General Questions:

What is the difference between Market Value, Assessed Value and Taxable Value?

Market Value - is what the Property Appraiser estimates your property value to be as of January 1, considering costs of sale. One of the methods used to value property is the comparable sales approach. Using this method, we find properties similar to yours which have recently sold within your neighborhood. We compare the selling prices and adjust for differences between the properties such as living area, quality of construction and year built to arrive at an indicated value.

Assessed Value – Assuming you have homestead exemption, the assessed value is the value limited from increasing to no more than the 3% cap or the amount of increase in the consumer price index (CPI), whichever is lower. If you do not have homestead exemption, the assessed value is limited from increasing to no more than 10% (the limitation does not apply to the value applicable for school taxes).

Taxable Value – is assessed value less any exemptions and/or classification.

Why are the taxes shown for last year different from what I paid?
The amount shown on your notice is for taxes based on your property value. It does not include taxes for roads, special assessments, garbage, etc. that are not based on your property value. It also does not include Tax Collector early payment discount up to 4%.

I have not received my Notice of Proposed Property Taxes yet?

If you purchased your property after mid-July, the notice may have been mailed to the previous owner. Notices are posted on our website.  However, if it is not a recent sale, we can verify or correct the mailing address in our records.

Why do I pay more taxes than my next door neighbor when we have the same house?

Your neighbor may have qualified for the Save Our Homes benefit in an earlier year or you may not have homestead exemption. Non-homestead properties are eligible for the 10% cap.

What is the deadline to file a petition?

The deadline date to file a petition is noted at the bottom of the Proposed Property Tax Notice. If you have received a revised proposed notice, the deadline is extended an additional 25 days and the new deadline is listed at the bottom of your revised notice.

Homestead exemption related questions:

I bought this property last year and the taxes skyrocketed from what the sellers were paying. Why?

When a property with homestead exemption is sold, Florida law requires that the following year the homestead exemption and cap be removed, and the property is re-assessed to equal its market value. The buyer should not rely on the seller’s current property taxes as the amount of property taxes that the buyer may be obligated to pay in the year subsequent to purchase. A change of ownership triggers reassessment of the property that could result in higher property taxes.

What were the cap percentages in the past?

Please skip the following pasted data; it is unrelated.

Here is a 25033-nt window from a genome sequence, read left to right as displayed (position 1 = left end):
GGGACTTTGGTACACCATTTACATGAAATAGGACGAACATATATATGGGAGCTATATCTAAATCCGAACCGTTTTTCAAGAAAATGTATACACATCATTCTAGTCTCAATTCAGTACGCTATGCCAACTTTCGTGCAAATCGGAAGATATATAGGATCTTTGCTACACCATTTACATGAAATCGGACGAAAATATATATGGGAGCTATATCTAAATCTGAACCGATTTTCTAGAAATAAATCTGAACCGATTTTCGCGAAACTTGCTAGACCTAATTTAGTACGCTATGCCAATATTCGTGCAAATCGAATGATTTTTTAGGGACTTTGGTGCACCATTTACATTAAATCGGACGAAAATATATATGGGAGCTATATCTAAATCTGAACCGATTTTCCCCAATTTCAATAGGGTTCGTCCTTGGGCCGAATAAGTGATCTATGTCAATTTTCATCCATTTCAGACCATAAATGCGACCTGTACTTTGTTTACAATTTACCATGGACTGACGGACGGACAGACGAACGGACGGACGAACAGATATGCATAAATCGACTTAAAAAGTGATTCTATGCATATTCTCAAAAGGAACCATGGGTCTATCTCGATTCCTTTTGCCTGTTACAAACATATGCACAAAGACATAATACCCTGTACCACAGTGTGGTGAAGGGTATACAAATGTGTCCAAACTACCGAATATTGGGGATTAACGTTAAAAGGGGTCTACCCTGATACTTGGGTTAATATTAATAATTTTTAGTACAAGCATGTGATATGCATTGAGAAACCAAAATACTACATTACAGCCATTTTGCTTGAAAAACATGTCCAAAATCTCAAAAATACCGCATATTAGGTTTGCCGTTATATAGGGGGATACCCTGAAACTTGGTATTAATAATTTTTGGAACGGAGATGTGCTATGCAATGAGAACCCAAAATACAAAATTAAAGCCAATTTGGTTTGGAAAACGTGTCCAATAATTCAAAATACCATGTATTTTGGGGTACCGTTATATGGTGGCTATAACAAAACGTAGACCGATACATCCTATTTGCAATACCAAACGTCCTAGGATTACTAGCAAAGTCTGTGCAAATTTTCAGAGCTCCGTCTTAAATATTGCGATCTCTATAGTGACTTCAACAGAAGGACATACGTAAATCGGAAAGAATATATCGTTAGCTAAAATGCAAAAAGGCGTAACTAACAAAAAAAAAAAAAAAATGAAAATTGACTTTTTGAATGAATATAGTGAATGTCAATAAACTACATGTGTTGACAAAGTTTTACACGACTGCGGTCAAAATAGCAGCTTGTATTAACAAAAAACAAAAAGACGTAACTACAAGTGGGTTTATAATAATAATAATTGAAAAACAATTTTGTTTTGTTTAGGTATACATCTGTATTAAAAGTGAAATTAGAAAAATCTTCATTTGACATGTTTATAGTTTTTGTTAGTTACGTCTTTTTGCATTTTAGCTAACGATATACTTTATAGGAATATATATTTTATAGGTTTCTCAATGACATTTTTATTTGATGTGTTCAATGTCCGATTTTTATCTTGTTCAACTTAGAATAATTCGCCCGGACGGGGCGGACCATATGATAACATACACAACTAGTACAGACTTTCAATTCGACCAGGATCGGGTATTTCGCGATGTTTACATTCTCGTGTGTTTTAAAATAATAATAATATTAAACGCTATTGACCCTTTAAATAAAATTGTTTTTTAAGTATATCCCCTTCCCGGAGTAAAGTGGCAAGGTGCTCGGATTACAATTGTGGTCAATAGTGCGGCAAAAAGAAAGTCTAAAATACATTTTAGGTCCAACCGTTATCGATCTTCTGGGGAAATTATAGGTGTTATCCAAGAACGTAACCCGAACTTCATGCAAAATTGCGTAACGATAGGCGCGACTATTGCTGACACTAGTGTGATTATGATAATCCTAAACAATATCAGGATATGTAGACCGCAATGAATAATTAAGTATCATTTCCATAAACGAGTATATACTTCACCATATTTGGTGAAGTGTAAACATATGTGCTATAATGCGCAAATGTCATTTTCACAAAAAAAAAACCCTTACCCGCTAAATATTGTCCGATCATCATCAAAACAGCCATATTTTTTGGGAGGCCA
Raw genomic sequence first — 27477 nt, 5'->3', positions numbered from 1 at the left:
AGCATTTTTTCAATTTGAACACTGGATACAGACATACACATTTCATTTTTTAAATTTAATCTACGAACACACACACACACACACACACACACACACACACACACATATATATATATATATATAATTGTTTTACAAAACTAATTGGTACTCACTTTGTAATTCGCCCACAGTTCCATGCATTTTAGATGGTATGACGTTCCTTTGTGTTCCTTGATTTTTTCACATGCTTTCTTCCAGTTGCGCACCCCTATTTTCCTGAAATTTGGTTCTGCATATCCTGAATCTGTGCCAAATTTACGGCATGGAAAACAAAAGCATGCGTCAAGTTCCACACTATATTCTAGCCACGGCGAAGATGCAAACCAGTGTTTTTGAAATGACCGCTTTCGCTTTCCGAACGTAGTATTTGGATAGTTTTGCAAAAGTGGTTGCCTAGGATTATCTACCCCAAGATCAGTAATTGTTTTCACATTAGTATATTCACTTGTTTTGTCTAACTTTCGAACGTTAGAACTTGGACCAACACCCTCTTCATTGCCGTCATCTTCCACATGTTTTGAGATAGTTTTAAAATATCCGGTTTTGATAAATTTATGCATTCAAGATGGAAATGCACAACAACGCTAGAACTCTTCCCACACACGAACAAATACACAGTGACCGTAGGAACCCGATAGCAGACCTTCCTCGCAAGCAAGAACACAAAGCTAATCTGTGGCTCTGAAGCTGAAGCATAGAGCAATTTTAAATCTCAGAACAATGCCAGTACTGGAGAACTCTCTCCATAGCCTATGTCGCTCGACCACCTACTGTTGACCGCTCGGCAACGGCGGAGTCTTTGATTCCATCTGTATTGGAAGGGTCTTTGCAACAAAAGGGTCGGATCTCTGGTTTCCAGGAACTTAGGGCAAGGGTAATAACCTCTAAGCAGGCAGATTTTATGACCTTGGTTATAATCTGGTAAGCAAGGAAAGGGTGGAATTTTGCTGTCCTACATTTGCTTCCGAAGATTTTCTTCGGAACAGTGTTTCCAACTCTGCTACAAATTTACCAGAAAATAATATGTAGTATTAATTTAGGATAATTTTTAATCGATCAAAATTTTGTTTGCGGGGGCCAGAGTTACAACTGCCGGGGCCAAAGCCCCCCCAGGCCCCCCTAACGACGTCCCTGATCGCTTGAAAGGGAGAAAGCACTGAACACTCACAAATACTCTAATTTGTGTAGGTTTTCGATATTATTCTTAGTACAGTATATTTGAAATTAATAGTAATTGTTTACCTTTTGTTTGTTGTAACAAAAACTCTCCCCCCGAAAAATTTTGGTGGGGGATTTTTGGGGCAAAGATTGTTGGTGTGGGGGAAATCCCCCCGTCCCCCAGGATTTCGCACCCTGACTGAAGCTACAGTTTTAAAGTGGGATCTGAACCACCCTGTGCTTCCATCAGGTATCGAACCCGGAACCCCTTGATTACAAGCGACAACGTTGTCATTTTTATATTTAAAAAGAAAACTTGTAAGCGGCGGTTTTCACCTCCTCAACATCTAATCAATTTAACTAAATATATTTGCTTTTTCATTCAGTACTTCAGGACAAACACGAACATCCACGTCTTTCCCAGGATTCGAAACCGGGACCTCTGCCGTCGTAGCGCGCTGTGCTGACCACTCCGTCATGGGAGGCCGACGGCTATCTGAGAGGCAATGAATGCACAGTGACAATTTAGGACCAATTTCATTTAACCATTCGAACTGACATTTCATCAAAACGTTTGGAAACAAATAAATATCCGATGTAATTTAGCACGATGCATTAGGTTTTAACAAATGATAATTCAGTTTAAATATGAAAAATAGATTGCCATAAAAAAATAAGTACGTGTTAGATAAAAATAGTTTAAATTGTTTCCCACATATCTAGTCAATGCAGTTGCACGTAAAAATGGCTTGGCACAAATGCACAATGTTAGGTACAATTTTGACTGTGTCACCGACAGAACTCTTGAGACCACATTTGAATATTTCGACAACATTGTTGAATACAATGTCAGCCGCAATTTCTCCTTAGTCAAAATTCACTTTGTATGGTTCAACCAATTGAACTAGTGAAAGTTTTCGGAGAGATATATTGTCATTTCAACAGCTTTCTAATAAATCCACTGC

• 1995 2.7%
  • 1996 2.5%
  • 1997 3.0%
  • 1998 1.7%
  • 1999 1.6%
  • 2000 2.7%
  • 2001 3.0%
  • 2002 1.6%
  • 2003 2.4%
  • 2004 1.9%
  • 2005 3.0%
  • 2006 3.0%
  • 2007 2.5%
  • 2008 3.0%
  • 2009 0.1%
  • 2010 2.7%
  • 2011 1.5%
  • 2012 3.0%
  • 2013 1.7%
  • 2014 1.5%
  • 2015 0.8%
  • 2016 0.7%
  • 2017 2.1%
  • 2018 2.1%
  • 2019 1.9%
  • 2020 2.3%
  • 2021 1.4%
  • 2022 3.0%

Why did my taxes increase by more than the 3% cap?

The cap applies only to the assessed value, not to property taxes.

Why did my market value decrease/or not change, but my assessed value increase?

Although your market value may have decreased or stayed the same, if it does not go down as low as your assessed value, your assessed value will continue to increase at the cap rate for that year until it reaches market value.

I applied for homestead exemption this year and I see that it has been deducted on my Notice of Proposed Property Taxes. But, my home value went up more than the allowed percentage. Why?

  1. This is your first homestead year on this property. The first year you receive your homestead exemption is your “base year, and the assessed value will be the same as the market value. The year after you first receive homestead exemption will be the first year the assessed value is capped, or limited from increasing. For example, if you have a new homestead exemption for 2021, your assessed value will not be capped or limited from increasing until 2022.
  2. You had some new construction which is valued at market the first year. Then the following year, it will be capped also.
  3. The 10% cap applies to portions of multi-use or multi-family properties that are not homestead. For example, if you own a duplex, live in one half and rent the other, the 3% cap will only apply to the portion of the property you occupy as your homestead and the 10% cap applies to the remainder.
  4. If the property is owned as “tenants in common”, and not all the owners qualify for homestead, then the cap will only apply to the portion of the value that is owned by the applicant. If the applicant owns 50% of the property, then only 50% of the value will cap.

I applied for homestead exemption this year but it does not appear on my notice?

Depending on the date you filed for homestead exemption, you may have pre-filed for next year.